Dry Creek Hill

Feral Cat Fridays: MiniMo Marches On

After mentioning MiniMo several times I thought I should introduce her, starting with her name.

There are birds up there!

MiniMo is short for Mini-Mosby. She is the daughter and doppelgänger of Mosby, a solid gray cat. MiniMo was born in what we came to think of as the summer of kittens, the season that made it obvious that we had to do something to control the feral population on and around our property. We began our TNR program after that summer and no more kittens were born to any of the cats in our colony. The only kittens we added were brought in by cats we had never seen before. The new residents were trapped and neutered as quickly as possible.

MiniMo has always had a prickly personality, both around us and other cats. At the same time, she has always wanted some company, as long as it is on her terms. She likes us to be near and will rub against our legs and purr, but woe be unto us if we try to pet her. She’s fast on the draw. But she only gives us a light pat, often without claws, as if to say “I don’t want to have to do this again, so keep your hands to yourself.”

Just do as I say and we’ll be fine.

She’s a real survivor. Not only is she now nearly 12 years old and the last cat from the colony, she’s had several close calls. We’ve seen her fall from trees and our roof, bounce, and get up none the worse for wear. But her worst experience was with a band of marauding raccoons.

Resting on the roof of the now raccoon-free shed.

One night we were awakened by the wailing of a cat outside. We discovered MiniMo under the shed deck, cornered and under attack by raccoons. We chased the raccoons away, but it took weeks for her to recover. We left flood lights on in the yard all night to discourage wild animals and tended to MiniMo as much as she would allow. When she was able to jump onto the deck rail again I put up what I thought would be a temporary small shelf for her to sit on. That shelf became her favorite spot.

An afternoon nap under the Inland Sea Oats.

That “temporary” shelf is still there, just like MiniMo. She’ll always have her place with us and we’ll do our best to be her colony. She may be a bit prickly but she’s earned the right.

4 thoughts on “Feral Cat Fridays: MiniMo Marches On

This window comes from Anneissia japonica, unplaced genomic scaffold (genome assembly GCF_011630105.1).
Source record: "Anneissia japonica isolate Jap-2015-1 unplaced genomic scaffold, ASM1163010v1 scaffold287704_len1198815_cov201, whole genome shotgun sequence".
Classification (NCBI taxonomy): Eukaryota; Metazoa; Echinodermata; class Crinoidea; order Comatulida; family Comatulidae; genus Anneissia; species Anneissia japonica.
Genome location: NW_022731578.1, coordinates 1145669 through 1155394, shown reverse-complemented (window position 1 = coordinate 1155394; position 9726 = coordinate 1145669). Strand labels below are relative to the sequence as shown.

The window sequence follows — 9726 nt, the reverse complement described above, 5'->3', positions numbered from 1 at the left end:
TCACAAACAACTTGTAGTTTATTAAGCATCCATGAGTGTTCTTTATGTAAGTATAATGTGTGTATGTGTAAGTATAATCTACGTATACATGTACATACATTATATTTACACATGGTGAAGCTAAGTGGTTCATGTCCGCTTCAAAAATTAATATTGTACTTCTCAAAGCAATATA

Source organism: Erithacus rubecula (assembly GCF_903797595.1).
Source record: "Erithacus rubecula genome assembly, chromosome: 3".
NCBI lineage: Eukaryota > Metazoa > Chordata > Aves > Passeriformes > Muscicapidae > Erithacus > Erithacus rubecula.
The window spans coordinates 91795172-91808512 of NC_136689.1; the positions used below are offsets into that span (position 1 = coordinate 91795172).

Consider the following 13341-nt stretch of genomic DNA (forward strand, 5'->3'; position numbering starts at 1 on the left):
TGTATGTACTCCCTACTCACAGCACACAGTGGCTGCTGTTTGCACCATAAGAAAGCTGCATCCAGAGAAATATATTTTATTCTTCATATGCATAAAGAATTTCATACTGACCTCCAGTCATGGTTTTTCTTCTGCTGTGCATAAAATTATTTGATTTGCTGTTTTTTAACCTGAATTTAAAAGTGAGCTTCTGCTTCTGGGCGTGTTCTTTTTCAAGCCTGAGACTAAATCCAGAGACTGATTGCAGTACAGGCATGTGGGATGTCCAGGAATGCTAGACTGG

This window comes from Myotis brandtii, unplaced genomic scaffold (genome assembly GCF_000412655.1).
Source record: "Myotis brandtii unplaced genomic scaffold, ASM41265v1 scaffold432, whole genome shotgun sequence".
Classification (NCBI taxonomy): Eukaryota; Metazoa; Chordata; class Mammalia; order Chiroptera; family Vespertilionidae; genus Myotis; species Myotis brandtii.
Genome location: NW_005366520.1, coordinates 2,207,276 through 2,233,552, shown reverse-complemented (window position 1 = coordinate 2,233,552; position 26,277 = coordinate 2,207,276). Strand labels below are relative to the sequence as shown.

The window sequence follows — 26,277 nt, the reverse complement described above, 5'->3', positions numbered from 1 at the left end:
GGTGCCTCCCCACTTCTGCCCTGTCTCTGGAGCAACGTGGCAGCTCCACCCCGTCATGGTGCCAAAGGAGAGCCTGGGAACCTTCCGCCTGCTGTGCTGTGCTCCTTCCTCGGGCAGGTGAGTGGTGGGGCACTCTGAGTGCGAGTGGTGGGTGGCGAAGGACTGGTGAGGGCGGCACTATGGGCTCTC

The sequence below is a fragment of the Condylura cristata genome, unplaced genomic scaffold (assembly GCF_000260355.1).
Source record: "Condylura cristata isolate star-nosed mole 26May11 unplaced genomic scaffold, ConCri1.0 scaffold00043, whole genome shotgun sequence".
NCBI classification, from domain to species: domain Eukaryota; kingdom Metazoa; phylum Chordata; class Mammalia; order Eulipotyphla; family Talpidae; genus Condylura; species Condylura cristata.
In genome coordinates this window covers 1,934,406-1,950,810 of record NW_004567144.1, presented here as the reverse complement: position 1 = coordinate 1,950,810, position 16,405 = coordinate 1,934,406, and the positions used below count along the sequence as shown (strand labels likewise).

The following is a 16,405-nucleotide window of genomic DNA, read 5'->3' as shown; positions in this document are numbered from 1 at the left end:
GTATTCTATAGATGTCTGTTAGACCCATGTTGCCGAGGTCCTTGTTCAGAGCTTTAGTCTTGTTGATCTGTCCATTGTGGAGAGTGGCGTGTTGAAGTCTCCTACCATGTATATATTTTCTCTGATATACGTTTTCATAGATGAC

1. shoreacres

    She certainly looks like my friend’s Russian blue. She has some of the same color, and the same eyes. As for behavioral traits, she and Dixie Rose resemble one another. Dixie sat in my lap exactly once in eighteen years. She stayed for about five minutes, jumped down, and that was it. Apparently she’d tried it, and didn’t like it. Dixie didn’t want to be picked up, either, but she always wanted to be close. The word you used to describe MiniMo — prickly — is just right.

    After finding the Inland Sea oOats growing here and there, I’d wondered if they might do well in a pot. Obviously, the answer’s ‘yes.’

    1. Charles Prokop Post author

      Dixie Rose sounds a lot like Taylor, the calico we had for 20 years, although Taylor eventually became a lap and bed cat. She had always had her dog for company until he died and we began our full-time RV years soon thereafter. Taylor handled the changes by becoming much closer to us. I still remember the first morning in our RV. I awoke to find her sitting on my chest, staring into my face. I’d never seen her that close for that long before. She even started to like being carried around the house and held so she could watch out the window, as long a you set her down when she asked.

      Those Inland Sea Oats have been happy in that pot for years. They die back in the winter and come back reliably every spring. It’s a large pot and I expect that helps moderate the effect of cold weather on the root system.

      1. shoreacres

        You’ve reminded me of another of Dixie’s habits. Although she wouldn’t sit in my lap, when I went to bed, she’d come in, jump on my chest, and knead for a while. Then, she’d go off to her own bed. My theory was that she had control issues. She knew that as long as I was prone, she could get close without risk.

        1. Charles Prokop Post author

          I’m willing to go along with your theory. When we first took Taylor to the vet we were asked if she “had the calico personality.” We asked, and the vet said she had found calicos to be assertive and wanting control. That fit Taylor, and it sounds like it fit Dixie, too.

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